Repaying Graham Arnold's considerable faith in the 25-year-old, Maclaren's perfectly angled header, a subtle redirect of Tom Rogic's cross that evaded the outstretching arm of Rami Hamada, proved the difference against Palestine in more ways than one. 

The Socceroos 3-0 win was comprehensive in every aspect, with Mat Ryan a near-spectator as the 99th ranked nation capitulated to an early Aussie onslaught.

But while Awer Mabil netted the clincher minutes later and Apostolos Giannou, emerging off the bench for an instant impact, showed every ounce of experience and physicality to add a little flair to the scoreline, Maclaren's goal may prove the Socceroos' most important. 

"It's been a long time coming," a very confident, cool and composed-looking Hibernian striker said after the match. 

"I've stayed on my path and kept working, I know I'm a goalscorer. It was going to come one way or another."

Maclaren's confidence echoes that of Arnold, who is renowned for his bravado - sometimes interpreted as arrogance - as he attempts to psychologically exert the best performances from his players.

It's a strategy that bears mixed success, and Maclaren is the perfect example.

A patchy confidence striker, who has been unable to recover his once-prolific goalscoring form since leaving the A-League, despite showing glimpses of superb ability in Scotland, Maclaren now faces the greatest career opportunity of his life.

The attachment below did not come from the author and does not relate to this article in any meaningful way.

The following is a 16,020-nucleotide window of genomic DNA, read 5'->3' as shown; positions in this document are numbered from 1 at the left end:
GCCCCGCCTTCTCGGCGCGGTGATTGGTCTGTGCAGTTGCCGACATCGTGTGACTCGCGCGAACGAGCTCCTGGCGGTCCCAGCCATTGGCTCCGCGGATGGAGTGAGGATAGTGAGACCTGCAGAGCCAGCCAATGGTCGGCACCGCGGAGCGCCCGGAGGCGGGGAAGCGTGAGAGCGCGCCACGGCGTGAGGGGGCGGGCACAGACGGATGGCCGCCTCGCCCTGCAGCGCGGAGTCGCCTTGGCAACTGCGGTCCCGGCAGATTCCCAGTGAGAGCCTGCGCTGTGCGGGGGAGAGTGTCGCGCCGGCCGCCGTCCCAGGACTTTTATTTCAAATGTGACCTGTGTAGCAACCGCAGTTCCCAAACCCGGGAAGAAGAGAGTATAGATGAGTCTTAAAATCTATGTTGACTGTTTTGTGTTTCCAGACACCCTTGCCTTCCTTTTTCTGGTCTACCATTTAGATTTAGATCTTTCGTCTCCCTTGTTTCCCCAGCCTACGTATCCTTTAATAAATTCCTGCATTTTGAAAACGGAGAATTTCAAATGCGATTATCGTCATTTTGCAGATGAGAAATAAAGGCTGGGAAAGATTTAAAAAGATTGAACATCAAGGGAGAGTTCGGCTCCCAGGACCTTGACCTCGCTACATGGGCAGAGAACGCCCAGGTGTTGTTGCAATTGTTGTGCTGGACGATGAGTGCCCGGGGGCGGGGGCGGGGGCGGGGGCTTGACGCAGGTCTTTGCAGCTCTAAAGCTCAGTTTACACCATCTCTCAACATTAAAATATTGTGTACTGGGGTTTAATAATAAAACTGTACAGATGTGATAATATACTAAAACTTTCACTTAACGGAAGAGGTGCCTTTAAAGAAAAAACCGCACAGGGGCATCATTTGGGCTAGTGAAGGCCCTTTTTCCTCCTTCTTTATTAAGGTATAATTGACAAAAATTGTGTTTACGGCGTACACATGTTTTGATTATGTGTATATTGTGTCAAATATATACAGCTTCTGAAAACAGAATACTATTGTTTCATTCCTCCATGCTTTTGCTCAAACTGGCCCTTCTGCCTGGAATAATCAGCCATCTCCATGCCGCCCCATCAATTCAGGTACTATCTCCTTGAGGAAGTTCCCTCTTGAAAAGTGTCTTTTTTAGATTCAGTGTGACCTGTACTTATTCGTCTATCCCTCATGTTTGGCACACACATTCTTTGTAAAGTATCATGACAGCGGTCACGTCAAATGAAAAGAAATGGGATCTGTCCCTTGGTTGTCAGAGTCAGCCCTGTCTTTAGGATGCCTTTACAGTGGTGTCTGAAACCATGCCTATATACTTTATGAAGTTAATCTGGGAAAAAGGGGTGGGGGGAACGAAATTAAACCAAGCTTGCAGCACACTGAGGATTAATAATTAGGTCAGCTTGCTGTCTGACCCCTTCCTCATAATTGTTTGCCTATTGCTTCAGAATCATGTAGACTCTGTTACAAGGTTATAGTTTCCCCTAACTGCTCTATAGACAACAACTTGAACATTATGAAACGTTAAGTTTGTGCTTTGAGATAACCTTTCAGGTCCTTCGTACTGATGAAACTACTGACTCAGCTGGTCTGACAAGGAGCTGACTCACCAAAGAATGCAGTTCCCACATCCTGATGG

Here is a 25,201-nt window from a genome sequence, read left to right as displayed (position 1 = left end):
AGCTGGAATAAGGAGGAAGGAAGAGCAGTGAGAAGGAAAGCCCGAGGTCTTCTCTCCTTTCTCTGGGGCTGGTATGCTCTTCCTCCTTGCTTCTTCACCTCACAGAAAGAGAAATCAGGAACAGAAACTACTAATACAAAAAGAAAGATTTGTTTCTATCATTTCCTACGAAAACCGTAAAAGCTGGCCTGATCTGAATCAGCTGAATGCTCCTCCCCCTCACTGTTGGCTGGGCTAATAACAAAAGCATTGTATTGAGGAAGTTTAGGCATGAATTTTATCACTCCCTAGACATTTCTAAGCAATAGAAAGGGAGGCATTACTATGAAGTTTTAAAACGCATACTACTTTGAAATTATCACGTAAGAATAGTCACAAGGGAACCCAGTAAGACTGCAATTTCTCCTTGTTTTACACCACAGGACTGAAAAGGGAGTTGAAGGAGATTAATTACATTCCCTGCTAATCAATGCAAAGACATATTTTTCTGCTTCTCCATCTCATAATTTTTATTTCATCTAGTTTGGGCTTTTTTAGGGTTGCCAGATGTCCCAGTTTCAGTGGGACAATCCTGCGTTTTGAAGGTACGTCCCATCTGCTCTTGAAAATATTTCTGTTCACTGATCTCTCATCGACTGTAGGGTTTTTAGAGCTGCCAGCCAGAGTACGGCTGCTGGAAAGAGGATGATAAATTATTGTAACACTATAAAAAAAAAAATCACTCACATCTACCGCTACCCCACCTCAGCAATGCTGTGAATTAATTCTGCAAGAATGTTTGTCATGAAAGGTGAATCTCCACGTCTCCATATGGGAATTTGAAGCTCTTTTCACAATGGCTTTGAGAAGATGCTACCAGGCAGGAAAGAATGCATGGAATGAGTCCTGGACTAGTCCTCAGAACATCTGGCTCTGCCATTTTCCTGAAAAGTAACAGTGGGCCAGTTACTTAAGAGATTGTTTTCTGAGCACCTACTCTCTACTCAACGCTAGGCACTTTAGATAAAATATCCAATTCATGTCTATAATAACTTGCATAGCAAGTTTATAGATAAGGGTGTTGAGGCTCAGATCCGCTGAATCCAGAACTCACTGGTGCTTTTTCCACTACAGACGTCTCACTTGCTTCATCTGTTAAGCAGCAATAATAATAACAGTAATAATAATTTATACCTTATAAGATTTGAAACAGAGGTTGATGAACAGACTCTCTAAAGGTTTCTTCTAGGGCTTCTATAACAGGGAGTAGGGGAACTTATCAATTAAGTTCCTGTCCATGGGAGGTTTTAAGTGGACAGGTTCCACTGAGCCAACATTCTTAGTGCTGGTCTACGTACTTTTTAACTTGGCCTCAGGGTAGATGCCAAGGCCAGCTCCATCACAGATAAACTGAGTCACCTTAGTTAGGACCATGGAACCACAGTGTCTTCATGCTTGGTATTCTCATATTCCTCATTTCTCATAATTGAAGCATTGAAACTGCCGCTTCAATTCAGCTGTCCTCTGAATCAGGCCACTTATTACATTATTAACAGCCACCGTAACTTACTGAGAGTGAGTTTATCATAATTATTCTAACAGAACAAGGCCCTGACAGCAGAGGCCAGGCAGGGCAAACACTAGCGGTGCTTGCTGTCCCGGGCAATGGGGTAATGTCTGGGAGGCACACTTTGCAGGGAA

The Socceroos seeming-first choice striker, Andrew Nabbout, is similarly unproven as a goalscorer.

Meanwhile, with or without Martin Boyle, Tomi Juric's absence leaves a gaping hole for a natural number nine, a keen finisher who is adept at latching onto crosses, pushing behind defences or constantly affecting the shape of an opposition's backline. 

Arnold clearly favours Maclaren to provide versatility in this position, even with a clear reliance on crosses to score goals.

After a nearly invisible performance against Jordan, the Socceroos gaffer's insistence on persevering in starting Maclaren against Palestine proves the striker's mentality appeals to Arnold's plan.

Now off the goalscoring mark at the 10th time of asking, Maclaren looks set to be the ultimate test of whether Arnie's approach can pay dividends.

"Many people say I can't head the ball and today I showed them," he continued.

"It wasn't relieving because we knew what we had to do today, win the game. Straight from the start we scored two early goals and that really settles us.

"It was a great win by the boys and we go on from here."